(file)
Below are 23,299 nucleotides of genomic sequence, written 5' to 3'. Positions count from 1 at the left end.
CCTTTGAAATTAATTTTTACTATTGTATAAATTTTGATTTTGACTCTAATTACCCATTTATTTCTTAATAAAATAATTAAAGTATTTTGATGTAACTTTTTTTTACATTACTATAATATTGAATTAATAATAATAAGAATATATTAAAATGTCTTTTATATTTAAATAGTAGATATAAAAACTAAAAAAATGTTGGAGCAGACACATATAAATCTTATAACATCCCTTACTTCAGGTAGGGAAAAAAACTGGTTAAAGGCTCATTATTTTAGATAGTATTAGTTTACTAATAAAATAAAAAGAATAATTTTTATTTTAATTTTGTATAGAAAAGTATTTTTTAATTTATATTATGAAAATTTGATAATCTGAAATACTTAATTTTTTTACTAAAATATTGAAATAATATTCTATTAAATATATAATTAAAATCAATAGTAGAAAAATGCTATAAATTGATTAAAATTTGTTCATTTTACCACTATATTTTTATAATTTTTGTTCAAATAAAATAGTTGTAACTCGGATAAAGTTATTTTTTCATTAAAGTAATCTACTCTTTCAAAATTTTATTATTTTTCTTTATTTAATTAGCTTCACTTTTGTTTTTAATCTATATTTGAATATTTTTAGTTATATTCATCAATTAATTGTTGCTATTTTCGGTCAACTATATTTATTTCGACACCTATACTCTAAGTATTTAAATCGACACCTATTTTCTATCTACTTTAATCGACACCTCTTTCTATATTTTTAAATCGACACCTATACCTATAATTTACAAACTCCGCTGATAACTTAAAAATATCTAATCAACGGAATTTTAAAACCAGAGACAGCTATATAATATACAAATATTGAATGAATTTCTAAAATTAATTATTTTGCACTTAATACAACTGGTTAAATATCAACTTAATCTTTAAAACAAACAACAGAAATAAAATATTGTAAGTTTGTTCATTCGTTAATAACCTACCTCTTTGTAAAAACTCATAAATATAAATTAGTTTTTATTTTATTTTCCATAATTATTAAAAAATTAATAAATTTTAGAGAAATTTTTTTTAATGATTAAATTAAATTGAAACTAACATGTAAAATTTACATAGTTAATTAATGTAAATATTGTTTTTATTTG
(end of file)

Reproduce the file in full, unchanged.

Below are 23,299 nucleotides of genomic sequence, written 5' to 3'. Positions count from 1 at the left end.
CCTTTGAAATTAATTTTTACTATTGTATAAATTTTGATTTTGACTCTAATTACCCATTTATTTCTTAATAAAATAATTAAAGTATTTTGATGTAACTTTTTTTTACATTACTATAATATTGAATTAATAATAATAAGAATATATTAAAATGTCTTTTATATTTAAATAGTAGATATAAAAACTAAAAAAATGTTGGAGCAGACACATATAAATCTTATAACATCCCTTACTTCAGGTAGGGAAAAAAACTGGTTAAAGGCTCATTATTTTAGATAGTATTAGTTTACTAATAAAATAAAAAGAATAATTTTTATTTTAATTTTGTATAGAAAAGTATTTTTTAATTTATATTATGAAAATTTGATAATCTGAAATACTTAATTTTTTTACTAAAATATTGAAATAATATTCTATTAAATATATAATTAAAATCAATAGTAGAAAAATGCTATAAATTGATTAAAATTTGTTCATTTTACCACTATATTTTTATAATTTTTGTTCAAATAAAATAGTTGTAACTCGGATAAAGTTATTTTTTCATTAAAGTAATCTACTCTTTCAAAATTTTATTATTTTTCTTTATTTAATTAGCTTCACTTTTGTTTTTAATCTATATTTGAATATTTTTAGTTATATTCATCAATTAATTGTTGCTATTTTCGGTCAACTATATTTATTTCGACACCTATACTCTAAGTATTTAAATCGACACCTATTTTCTATCTACTTTAATCGACACCTCTTTCTATATTTTTAAATCGACACCTATACCTATAATTTACAAACTCCGCTGATAACTTAAAAATATCTAATCAACGGAATTTTAAAACCAGAGACAGCTATATAATATACAAATATTGAATGAATTTCTAAAATTAATTATTTTGCACTTAATACAACTGGTTAAATATCAACTTAATCTTTAAAACAAACAACAGAAATAAAATATTGTAAGTTTGTTCATTCGTTAATAACCTACCTCTTTGTAAAAACTCATAAATATAAATTAGTTTTTATTTTATTTTCCATAATTATTAAAAAATTAATAAATTTTAGAGAAATTTTTTTTAATGATTAAATTAAATTGAAACTAACATGTAAAATTTACATAGTTAATTAATGTAAATATTGTTTTTATTTG